FAVERSHAM, UK – Liftboats are gaining in popularity in the oil and gas industry, says Douglas-Westwood analyst Calum Shaw. Since breaking out of the Gulf of Mexico, the global fleet of these self-propelled, self-elevating vessels has grown by over a third and now stands at more than 300 units worldwide.
“They are now tried and trusted in West Africa, the Persian Gulf, and the North Sea,” Shaw said. “In southeast Asia, they are finally gaining a foothold with key operators. Unlike immobile jackup barges, liftboats offer more, typically performing well intervention, maintenance, and installation workscopes. They are now being used for offshore EOR campaigns, and we would not be surprised to see a growth in such deployments.
“Here at DW, we have been monitoring the oil and gas liftboat markets, and, as a conservative forecast, we expect the demand for liftboats outside the Gulf of Mexico to increase by more than 3,500 days over 2014-2018. A number of factors will contribute to this, the two most important being their improved specifications and the increased recognition from operators of the value that liftboats represent.”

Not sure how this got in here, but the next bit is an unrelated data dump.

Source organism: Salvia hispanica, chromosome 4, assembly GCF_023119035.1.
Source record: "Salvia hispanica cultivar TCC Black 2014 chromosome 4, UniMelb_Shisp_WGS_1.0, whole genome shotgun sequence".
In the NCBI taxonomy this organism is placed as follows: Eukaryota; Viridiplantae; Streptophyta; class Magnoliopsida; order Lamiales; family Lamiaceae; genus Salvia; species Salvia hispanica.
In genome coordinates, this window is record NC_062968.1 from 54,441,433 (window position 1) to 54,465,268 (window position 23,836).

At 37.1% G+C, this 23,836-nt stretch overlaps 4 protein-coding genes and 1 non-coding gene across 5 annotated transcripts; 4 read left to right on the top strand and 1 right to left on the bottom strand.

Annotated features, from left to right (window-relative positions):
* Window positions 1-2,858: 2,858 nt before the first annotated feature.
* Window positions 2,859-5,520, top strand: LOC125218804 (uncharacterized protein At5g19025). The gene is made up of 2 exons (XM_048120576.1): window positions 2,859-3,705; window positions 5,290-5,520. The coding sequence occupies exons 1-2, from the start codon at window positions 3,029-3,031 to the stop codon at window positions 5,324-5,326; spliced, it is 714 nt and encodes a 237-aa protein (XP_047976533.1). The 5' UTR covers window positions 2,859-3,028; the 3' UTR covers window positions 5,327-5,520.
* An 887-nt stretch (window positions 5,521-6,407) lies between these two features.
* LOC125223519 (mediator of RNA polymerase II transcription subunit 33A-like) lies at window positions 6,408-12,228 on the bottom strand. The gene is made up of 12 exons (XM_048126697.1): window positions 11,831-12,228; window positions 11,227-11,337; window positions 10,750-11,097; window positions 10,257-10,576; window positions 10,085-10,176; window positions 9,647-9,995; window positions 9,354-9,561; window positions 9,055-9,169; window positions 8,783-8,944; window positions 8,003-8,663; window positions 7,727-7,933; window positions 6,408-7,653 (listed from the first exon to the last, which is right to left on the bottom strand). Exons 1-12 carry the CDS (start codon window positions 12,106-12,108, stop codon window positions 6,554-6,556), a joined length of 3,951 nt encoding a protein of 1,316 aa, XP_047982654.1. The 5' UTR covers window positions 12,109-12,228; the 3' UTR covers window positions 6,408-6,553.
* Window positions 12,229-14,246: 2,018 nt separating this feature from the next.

Shaw noted that, with the latest generation of liftboats offering increased water-depth capabilities, they are able to access an increasing proportion of existing fixed platforms.
“The increased deck space they offer enables them to carry more equipment, such as coiled tubing or chemicals for well intervention work,” Shaw said. “Here, their value is underlined by Halliburton’s decision to invest in a fleet of five for its Gulf of Mexico slickline services. But, arguably, the biggest factor behind the increase in demand will be the attitude of E&P operators who are renowned for their conservatism; their aim in the race for new approaches is usually to finish second. However, despite this, liftboats have broken through. And demand is growing.”